The House of Commons on Wednesday voted unanimously to have the procedure and House affairs committee study the controversy.
Conservative House leader Andrew Scheer introduced the motion, saying the Speaker is supposed to serve an explicitly non-partisan role.
Fergus’s deputy, Chris d’Entremont, who has been presiding over proceedings in the House this week, allowed the motion to be debated in the Commons Wednesday afternoon.
The committee will meet in the next 24 hours and make the controversy a top priority, with a report due the day before the House is scheduled to rise for the holidays.
Fergus apologized for the video, in which he appeared in his ceremonial robes and thanked the former interim leader of the Ontario Liberals, after it was played at that party’s convention last weekend.
The Speaker has said he was asked to record a video message for an intimate gathering to honour John Fraser, who he called a long-standing friend.
The Quebec MP told members of Parliament that he regrets the video was used in other ways, and said it should not be seen as partisan to recognize a colleague’s career.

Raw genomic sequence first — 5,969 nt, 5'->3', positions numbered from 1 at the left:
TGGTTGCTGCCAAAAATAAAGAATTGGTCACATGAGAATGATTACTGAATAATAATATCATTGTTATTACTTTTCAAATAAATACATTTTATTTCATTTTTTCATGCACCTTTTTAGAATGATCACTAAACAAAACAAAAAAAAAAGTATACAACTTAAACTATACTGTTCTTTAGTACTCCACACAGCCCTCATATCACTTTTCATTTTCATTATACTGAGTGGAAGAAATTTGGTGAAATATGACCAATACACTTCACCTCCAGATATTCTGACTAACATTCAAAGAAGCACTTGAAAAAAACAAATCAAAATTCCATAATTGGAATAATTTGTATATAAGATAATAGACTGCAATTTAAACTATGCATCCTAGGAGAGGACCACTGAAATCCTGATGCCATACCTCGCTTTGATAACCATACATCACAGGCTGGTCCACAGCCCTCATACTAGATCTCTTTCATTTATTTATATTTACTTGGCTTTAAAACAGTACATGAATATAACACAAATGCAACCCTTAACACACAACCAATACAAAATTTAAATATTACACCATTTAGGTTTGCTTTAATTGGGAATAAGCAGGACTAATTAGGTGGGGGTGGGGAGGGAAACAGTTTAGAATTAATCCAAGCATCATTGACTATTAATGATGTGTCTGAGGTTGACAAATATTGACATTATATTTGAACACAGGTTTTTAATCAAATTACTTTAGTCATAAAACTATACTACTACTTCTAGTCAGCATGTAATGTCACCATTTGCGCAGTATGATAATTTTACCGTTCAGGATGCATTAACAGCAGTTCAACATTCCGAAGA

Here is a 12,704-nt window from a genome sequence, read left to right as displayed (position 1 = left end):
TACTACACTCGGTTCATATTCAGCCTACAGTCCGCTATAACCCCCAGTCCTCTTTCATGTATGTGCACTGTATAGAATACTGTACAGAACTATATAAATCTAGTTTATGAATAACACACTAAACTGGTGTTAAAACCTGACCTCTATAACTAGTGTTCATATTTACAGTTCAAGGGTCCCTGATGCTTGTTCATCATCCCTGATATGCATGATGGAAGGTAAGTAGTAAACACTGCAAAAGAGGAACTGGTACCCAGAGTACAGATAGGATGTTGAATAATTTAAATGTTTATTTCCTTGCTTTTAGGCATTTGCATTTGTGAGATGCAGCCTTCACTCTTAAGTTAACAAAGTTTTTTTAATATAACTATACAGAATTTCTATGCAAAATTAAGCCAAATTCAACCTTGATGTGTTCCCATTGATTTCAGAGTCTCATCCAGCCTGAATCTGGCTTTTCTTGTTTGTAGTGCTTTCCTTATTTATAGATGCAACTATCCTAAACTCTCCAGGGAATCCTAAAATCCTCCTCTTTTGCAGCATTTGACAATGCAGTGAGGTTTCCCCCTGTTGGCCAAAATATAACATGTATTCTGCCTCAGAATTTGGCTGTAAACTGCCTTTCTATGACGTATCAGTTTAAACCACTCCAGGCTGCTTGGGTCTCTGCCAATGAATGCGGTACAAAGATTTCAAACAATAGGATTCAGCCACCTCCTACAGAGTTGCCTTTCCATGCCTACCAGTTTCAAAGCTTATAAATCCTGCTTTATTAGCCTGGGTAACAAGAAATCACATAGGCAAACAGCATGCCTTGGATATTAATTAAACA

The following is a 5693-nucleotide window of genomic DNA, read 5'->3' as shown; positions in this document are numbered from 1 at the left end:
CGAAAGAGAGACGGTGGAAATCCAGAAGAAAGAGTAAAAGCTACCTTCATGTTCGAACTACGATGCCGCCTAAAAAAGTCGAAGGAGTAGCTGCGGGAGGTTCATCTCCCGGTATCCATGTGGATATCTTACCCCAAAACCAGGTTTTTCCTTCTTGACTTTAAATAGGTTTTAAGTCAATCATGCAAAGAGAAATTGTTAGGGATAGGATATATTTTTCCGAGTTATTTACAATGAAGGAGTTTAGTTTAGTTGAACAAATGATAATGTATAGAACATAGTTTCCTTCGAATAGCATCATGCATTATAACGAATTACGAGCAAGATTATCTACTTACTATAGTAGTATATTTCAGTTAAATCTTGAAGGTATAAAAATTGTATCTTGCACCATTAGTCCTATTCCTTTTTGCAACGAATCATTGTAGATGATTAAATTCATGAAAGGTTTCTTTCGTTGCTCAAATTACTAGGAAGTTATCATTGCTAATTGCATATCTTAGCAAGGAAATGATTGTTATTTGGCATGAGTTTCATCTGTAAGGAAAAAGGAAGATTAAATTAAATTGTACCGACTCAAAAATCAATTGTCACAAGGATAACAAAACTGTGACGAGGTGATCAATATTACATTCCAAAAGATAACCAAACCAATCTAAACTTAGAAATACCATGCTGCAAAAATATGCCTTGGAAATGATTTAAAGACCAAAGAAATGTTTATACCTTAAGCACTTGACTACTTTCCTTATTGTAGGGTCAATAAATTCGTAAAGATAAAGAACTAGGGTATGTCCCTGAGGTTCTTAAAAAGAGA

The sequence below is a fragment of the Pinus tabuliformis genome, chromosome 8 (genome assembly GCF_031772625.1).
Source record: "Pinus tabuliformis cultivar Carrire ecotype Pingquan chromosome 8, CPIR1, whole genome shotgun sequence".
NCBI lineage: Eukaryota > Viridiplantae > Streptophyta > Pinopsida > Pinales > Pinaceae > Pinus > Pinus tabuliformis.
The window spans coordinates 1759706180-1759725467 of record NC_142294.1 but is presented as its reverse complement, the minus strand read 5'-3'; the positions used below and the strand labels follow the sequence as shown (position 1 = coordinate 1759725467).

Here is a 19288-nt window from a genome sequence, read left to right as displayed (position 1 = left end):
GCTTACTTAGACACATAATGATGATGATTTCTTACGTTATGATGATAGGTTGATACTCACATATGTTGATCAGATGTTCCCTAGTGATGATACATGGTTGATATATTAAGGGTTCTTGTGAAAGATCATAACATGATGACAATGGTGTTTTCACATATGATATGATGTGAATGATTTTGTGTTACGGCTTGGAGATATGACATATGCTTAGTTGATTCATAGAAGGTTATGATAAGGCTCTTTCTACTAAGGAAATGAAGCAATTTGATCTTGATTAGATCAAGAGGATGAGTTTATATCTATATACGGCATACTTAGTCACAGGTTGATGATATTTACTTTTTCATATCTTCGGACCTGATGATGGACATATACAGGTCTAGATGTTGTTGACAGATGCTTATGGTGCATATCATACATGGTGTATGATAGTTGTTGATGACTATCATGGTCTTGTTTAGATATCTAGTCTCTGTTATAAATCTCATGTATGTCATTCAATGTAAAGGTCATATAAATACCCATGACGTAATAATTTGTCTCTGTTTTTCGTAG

On Wednesday, Conservative MP James Bezan wrote to the Board of Internal Economy asking it to consider Fergus’ “inappropriate use of House of Commons resources” by recording the video in his office and wearing the Speaker’s robes.
Fergus is visiting Washington, D.C., amidst the controversy, where he participated in the Canadian Embassy’s annual tree lighting ceremony.
He also gave a farewell address for Claus Gramckow, who is leaving his post as head of the North America regional office at the Friedrich Naumann Foundation. During a speech, Fergus spoke about his time as a member of the Young Liberals of Canada, where he met Gramckow in 1994.
NDP House leader Peter Julian told reporters Wednesday those comments were inappropriate. “When we elect a Speaker, that Speaker in a sense leaves their past behind — you’re a Speaker of the entire House of Commons. So you don’t come from any one party,” Julian said.